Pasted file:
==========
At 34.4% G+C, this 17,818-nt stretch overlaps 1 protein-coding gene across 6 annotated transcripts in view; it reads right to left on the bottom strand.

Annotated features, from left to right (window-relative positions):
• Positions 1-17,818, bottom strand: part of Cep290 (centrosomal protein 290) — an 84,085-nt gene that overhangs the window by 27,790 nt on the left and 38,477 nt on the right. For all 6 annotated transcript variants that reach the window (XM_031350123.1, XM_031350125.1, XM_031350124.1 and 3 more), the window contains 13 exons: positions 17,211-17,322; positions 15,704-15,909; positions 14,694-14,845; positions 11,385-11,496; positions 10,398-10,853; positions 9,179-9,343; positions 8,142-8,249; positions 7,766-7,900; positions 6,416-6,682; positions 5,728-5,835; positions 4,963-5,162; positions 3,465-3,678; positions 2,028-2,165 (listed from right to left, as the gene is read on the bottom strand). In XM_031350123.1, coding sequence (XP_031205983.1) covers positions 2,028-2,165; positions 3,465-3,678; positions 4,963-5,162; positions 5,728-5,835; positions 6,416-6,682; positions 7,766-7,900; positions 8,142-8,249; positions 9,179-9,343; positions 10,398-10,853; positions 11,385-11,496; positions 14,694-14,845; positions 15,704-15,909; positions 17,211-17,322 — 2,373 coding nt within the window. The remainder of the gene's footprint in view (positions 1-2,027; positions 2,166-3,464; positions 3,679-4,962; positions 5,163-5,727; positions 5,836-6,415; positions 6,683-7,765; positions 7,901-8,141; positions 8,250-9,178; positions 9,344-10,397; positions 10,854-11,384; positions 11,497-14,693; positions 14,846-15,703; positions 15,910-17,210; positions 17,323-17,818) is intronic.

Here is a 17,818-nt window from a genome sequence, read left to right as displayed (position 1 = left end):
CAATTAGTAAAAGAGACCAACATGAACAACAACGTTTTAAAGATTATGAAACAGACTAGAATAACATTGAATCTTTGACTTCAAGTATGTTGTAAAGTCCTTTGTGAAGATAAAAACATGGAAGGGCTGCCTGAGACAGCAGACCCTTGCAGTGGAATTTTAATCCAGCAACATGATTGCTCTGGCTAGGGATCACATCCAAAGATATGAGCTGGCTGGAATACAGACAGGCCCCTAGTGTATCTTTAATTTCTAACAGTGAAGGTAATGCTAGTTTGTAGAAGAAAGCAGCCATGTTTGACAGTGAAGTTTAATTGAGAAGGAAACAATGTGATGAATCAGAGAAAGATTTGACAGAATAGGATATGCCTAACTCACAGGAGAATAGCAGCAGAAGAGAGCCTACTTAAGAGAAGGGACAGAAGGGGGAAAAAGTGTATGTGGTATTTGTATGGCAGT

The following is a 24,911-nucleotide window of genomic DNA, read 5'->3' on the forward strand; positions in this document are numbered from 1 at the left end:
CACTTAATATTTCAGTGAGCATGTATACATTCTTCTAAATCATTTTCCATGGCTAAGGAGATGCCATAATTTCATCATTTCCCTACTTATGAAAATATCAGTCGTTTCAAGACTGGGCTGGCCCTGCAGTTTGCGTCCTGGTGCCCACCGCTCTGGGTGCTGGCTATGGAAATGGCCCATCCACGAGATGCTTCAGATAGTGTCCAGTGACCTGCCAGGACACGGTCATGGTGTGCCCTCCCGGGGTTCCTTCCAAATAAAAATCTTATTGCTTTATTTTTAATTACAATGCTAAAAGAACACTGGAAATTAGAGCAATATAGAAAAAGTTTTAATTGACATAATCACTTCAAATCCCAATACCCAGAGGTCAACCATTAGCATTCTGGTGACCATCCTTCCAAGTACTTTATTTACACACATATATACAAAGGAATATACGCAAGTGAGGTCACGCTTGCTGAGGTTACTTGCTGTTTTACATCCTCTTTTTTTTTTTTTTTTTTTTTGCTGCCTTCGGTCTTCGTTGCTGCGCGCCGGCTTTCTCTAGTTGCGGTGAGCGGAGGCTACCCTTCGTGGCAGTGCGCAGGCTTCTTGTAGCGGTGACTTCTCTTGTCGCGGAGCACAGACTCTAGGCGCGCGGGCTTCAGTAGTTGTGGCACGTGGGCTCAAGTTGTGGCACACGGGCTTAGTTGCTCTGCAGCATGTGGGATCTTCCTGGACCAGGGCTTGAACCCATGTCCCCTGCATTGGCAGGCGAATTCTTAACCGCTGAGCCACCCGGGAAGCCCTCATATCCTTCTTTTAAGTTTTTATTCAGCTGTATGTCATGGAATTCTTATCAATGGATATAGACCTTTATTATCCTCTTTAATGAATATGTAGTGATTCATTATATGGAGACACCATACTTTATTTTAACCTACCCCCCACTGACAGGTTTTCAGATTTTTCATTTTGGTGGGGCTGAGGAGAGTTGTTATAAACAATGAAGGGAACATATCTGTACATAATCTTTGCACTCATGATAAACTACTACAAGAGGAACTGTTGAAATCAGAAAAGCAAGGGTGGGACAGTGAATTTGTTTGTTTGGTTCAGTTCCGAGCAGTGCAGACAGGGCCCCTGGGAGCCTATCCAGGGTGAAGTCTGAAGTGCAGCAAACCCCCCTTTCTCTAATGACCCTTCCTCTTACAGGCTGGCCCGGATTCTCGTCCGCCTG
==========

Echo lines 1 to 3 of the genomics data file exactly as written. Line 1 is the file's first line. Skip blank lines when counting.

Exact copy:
At 34.4% G+C, this 17,818-nt stretch overlaps 1 protein-coding gene across 6 annotated transcripts in view; it reads right to left on the bottom strand.

Annotated features, from left to right (window-relative positions):
• Positions 1-17,818, bottom strand: part of Cep290 (centrosomal protein 290) — an 84,085-nt gene that overhangs the window by 27,790 nt on the left and 38,477 nt on the right. For all 6 annotated transcript variants that reach the window (XM_031350123.1, XM_031350125.1, XM_031350124.1 and 3 more), the window contains 13 exons: positions 17,211-17,322; positions 15,704-15,909; positions 14,694-14,845; positions 11,385-11,496; positions 10,398-10,853; positions 9,179-9,343; positions 8,142-8,249; positions 7,766-7,900; positions 6,416-6,682; positions 5,728-5,835; positions 4,963-5,162; positions 3,465-3,678; positions 2,028-2,165 (listed from right to left, as the gene is read on the bottom strand). In XM_031350123.1, coding sequence (XP_031205983.1) covers positions 2,028-2,165; positions 3,465-3,678; positions 4,963-5,162; positions 5,728-5,835; positions 6,416-6,682; positions 7,766-7,900; positions 8,142-8,249; positions 9,179-9,343; positions 10,398-10,853; positions 11,385-11,496; positions 14,694-14,845; positions 15,704-15,909; positions 17,211-17,322 — 2,373 coding nt within the window. The remainder of the gene's footprint in view (positions 1-2,027; positions 2,166-3,464; positions 3,679-4,962; positions 5,163-5,727; positions 5,836-6,415; positions 6,683-7,765; positions 7,901-8,141; positions 8,250-9,178; positions 9,344-10,397; positions 10,854-11,384; positions 11,497-14,693; positions 14,846-15,703; positions 15,910-17,210; positions 17,323-17,818) is intronic.